What is a GPU (Graphics Processing Unit)?

GPU (Graphics Processing Unit) is a processor specifically dedicated to graphics processing to ease the central processor’s workload in applications such as Video Games and interactive 3D applications.

What is a GPU (Graphics Processing Unit)?

What is the GPU?

While most of the graphics are rendered in the GPU, the CPU can be used for other types of calculations.

It implements certain graphics processes called primitives optimized for graphics rendering. One of the most common principles for 3D graphics rendering is anti-aliasing, which smooths the edges of shapes to give a more realistic look.

In addition, there are primitives for drawing rectangles, triangles, circles and arcs. GPUs currently have more realism and principles in effects.

Historical

Modern GPUs are descendants of the monolithic graphics chips of the late 1970s and late 1980s. These chips had limited BitBLT support in the form of sprites and generally did not support graphics and drawing.

Some GPUs can perform various operations on a display list and use DMA to reduce the load on the host processor. The first example of this is the ANTIC Co-Processor used in Atari 800 and Atari 5200 from Atari.

In the late 80s and early 90s, high-speed general-purpose microprocessors were very popular to produce the most advanced hardware.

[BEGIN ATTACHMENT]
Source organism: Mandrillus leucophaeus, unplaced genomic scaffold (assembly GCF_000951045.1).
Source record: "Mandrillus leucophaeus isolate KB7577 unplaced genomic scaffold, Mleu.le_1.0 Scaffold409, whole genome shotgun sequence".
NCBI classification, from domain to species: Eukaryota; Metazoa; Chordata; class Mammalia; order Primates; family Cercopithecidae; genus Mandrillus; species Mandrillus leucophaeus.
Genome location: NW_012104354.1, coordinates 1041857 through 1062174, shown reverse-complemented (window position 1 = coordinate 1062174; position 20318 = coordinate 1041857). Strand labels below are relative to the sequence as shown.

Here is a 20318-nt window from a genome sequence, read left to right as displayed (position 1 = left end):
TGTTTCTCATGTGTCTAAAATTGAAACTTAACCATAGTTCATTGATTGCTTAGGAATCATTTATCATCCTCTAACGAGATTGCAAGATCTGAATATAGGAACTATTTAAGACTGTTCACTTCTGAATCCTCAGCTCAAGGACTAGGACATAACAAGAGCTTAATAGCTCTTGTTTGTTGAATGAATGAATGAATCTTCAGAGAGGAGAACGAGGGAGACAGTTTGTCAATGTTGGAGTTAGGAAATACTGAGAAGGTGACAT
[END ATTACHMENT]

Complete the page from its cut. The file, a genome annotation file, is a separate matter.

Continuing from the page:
Many graphics cards for PCs and Workstations used Digital Signal Processors (DSP) like Texas Instruments’ TMS340 series to implement quick drawing functions. And in many laser printers, a PostScript image scanning processor included a special chassis that runs on a RISC processor like the AMD 29000.

As semiconductor processing technology developed, it became possible to move drawing functions and BitBLTs to the same board and then to the same chip with a frame buffer controller such as VGA.

These fine 2D graphics accelerators were not as flexible as microprocessor-based ones but were much easier to manufacture and sell. Commodore AMIGA was the first mass-production computer with a blitter unit and the IBM 8514 graphics system was one of the first PC video cards to implement 2D primitives in Hardware.

What’s the Difference Between CPU and GPU?

While it is not possible to replace the CPU with a GPU on a general computer, GPUs today are very powerful and can even exceed the clock frequency of an older CPU.

However, the power of GPUs and their dramatic speed in recent developments stems from two different factors. The first factor is the high specialization of GPUs since it is designed to perform a single task, it is possible to separate more silicon in its design to perform this task more efficiently. For example, existing GPUs are optimized for computation with floating-point values ​​dominating in 3D graphics.

On the other hand, many graphics applications have a high degree of natural parallelism, as the basic computing units are completely independent.

Therefore, it is a good strategy to apply brute force to the GPUs to complete more computations at the same time. Available models typically feature half a dozen corner processors and two to three times more parts or pixel processors. In this way, a clock frequency of about 600-800MHz, which is very low compared to those offered by CPUs, is converted into much larger computing power thanks to its parallel architecture.